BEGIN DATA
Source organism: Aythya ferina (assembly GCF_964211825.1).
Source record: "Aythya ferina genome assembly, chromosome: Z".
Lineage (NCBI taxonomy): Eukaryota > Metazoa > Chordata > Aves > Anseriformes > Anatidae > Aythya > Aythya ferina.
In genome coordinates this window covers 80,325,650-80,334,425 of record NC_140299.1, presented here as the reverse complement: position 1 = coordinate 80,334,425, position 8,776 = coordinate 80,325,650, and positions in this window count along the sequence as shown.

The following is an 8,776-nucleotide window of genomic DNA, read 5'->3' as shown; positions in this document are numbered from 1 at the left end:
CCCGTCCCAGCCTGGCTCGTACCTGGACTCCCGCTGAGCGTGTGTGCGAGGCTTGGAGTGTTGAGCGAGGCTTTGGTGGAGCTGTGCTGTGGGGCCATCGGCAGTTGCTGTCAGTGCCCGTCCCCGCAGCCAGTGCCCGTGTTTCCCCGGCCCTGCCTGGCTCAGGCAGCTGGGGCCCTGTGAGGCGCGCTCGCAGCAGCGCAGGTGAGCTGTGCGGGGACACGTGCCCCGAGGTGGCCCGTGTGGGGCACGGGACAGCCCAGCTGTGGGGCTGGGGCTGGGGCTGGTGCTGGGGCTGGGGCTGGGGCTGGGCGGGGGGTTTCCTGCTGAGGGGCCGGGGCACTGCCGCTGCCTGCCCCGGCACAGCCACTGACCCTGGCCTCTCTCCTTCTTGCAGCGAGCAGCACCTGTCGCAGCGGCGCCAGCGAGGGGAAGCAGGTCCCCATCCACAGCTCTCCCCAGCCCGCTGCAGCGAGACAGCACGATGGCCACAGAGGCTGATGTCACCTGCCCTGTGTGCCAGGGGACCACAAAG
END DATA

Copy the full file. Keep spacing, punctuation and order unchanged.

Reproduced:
Source organism: Aythya ferina (assembly GCF_964211825.1).
Source record: "Aythya ferina genome assembly, chromosome: Z".
Lineage (NCBI taxonomy): Eukaryota > Metazoa > Chordata > Aves > Anseriformes > Anatidae > Aythya > Aythya ferina.
In genome coordinates this window covers 80,325,650-80,334,425 of record NC_140299.1, presented here as the reverse complement: position 1 = coordinate 80,334,425, position 8,776 = coordinate 80,325,650, and positions in this window count along the sequence as shown.

The following is an 8,776-nucleotide window of genomic DNA, read 5'->3' as shown; positions in this document are numbered from 1 at the left end:
CCCGTCCCAGCCTGGCTCGTACCTGGACTCCCGCTGAGCGTGTGTGCGAGGCTTGGAGTGTTGAGCGAGGCTTTGGTGGAGCTGTGCTGTGGGGCCATCGGCAGTTGCTGTCAGTGCCCGTCCCCGCAGCCAGTGCCCGTGTTTCCCCGGCCCTGCCTGGCTCAGGCAGCTGGGGCCCTGTGAGGCGCGCTCGCAGCAGCGCAGGTGAGCTGTGCGGGGACACGTGCCCCGAGGTGGCCCGTGTGGGGCACGGGACAGCCCAGCTGTGGGGCTGGGGCTGGGGCTGGTGCTGGGGCTGGGGCTGGGGCTGGGCGGGGGGTTTCCTGCTGAGGGGCCGGGGCACTGCCGCTGCCTGCCCCGGCACAGCCACTGACCCTGGCCTCTCTCCTTCTTGCAGCGAGCAGCACCTGTCGCAGCGGCGCCAGCGAGGGGAAGCAGGTCCCCATCCACAGCTCTCCCCAGCCCGCTGCAGCGAGACAGCACGATGGCCACAGAGGCTGATGTCACCTGCCCTGTGTGCCAGGGGACCACAAAG